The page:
September 17, 2017
ANN ARBOR — It was third and goal from the 8-yard line in the third quarter when Ty Isaac took the carry from quarterback Wilton Speight.
Michigan led by three points at that point, mustering just three field goals and a touchdown. Ty Isaac would be met at the line of scrimmage by a scrappy Air Force defensive line, forcing another field goal.
Speight threw his hands up in the air in frustration.
“It’s one of those things where we’ll have to go back and look at the tape,” Speight said following Michigan’s 29-13 win over Air Force. “We were moving the ball. Moving the ball. Moving the ball up and down the field, then getting in the red zone.”
And then they would stall. No. 7 Michigan (3-0) racked up 359 yards of total offense on Saturday, impressive numbers against an Air Force team that was riding a seven-game winning streak and coming off a 62-0 shutout win in Week 1. But through a combination of defensive looks the Wolverines had not yet seen to some late blitzes, trying to score from inside the red zone was difficult.
The Wolverines made it inside the Air Force 20-yard line on four separate occasions, each time having to settle for a field goal. Freshman kicker Quinn Nordin was a busy man all day, tying the Michigan record for field-goals made in a game (5).
“We’re trying to move the ball,” said Michigan coach Jim Harbaugh. “We’re trying to get first downs. We’re trying to score points. We’re trying to put points on the board. That’s what we’re trying to do all game.”
It’s been part of a larger trend this season for Michigan, which is now 1 for 10 when it comes to converting red-zone opportunities into touchdowns. For those who don’t like math, that’s as many as 36 points left on the board.
The problems began on Michigan’s very first drive of the game, when it used a 15-yard catch from Tarik Black and 32-yard carry from Isaac to move the ball from its 25-yard line to the Air Force 18. What followed was three straight plays that totaled 1 yard: an incomplete pass from Speight to Grant Perry, a short pickup for running back Karan Higdon, then another incomplete pass from Speight.
“I mean, yeah, you get frustrated,” Higdon said. “But you’ve got to keep the course. Because when you start getting on each other and beating each other up, you’re not going to execute like we need to.”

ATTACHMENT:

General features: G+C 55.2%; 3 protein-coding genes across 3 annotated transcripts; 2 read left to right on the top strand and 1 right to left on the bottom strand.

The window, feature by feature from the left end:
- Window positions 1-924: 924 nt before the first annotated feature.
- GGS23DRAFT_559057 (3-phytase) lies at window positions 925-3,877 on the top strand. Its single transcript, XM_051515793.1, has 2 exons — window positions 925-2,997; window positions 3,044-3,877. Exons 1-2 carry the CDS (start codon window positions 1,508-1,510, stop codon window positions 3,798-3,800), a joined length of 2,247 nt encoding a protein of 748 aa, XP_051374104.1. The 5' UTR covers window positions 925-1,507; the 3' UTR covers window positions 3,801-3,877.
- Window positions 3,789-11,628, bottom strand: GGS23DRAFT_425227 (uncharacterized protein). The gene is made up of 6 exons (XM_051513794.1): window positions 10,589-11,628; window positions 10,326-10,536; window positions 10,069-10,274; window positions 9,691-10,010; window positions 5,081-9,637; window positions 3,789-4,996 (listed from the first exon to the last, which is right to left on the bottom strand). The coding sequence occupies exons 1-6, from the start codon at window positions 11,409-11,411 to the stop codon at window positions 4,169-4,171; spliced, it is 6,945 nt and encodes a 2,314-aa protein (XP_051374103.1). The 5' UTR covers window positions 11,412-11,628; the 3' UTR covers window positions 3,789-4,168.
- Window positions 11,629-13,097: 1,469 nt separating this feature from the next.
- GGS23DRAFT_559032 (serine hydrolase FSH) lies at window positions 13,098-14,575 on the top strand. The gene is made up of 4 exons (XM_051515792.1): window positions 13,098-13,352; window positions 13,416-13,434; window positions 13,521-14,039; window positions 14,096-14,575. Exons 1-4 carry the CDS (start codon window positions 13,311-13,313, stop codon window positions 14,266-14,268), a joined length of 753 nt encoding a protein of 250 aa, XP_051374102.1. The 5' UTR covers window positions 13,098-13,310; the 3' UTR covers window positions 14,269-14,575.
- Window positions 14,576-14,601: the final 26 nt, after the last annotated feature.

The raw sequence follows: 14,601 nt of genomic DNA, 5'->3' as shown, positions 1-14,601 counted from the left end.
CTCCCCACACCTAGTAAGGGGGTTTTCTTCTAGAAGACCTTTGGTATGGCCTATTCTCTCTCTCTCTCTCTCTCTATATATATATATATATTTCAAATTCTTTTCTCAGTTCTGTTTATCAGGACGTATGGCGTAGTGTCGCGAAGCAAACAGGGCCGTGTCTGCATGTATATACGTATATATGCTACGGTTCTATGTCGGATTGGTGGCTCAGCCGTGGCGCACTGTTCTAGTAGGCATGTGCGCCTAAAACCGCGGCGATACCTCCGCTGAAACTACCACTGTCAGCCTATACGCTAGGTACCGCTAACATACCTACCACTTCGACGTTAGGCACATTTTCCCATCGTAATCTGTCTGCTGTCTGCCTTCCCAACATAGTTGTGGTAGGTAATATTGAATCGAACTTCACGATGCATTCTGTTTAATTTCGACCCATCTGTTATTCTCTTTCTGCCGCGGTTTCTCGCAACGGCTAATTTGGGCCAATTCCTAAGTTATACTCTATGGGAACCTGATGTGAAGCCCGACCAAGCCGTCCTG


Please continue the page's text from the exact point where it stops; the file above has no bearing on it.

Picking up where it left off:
Michigan would stall out just like that on its next three drives that reached the red zone, through a combination of incomplete passes and carries that were stopped at the line of scrimmage.
Through three games, the Wolverines are averaging 1.8 yards per carry on the part of the football field between the opponent’s 20-yard line and the end zone. It’s even worse when you factor in passing plays, dropping Michigan down to 1.1 yard per play.
Speight is 2 for 14 inside the red zone, but even his connections are going nowhere. A short pass to Grant Perry on the outside on second-and-goal from Air Force 8 in the third quarter, one play before Speight threw his hands up in disgust, was met by a waiting defender.
“It was one of those things like, ‘How did they fool us?’,” Speight said. “We thought we had the look that we wanted, the outside linebackers had depth in the high two-safety look, but as soon as I went down to kind of focus in on the snap, they brought the house.
“On the sidelines, coach Harbaugh was like, ‘I didn’t even see that coming. That was really well disguised.'”
Afterward, Harbaugh, who has spent the first two weeks defending his quarterback, had to defend his offense, too. Twenty-two of Michigan’s 29 points against Air Force came on special teams, via five field goals and a Donovan Peoples-Jones punt return for a touchdown.
It wasn’t until Higdon broke a tackle for a 36-yard touchdown run with 1:02 left in the game that the Wolverines offense scored.
“The run-blocking, the protection, has been really good,” Harbaugh said. “That was a big question mark coming in to the season, coming into the camp. What our offense would look like. What our offensive line would look like, replacing four starters. I think that’s been really good.
“We’d definitely like to score more touchdowns in the red zone. I think that’ll come. Our team is moving the ball. That’s a fact.”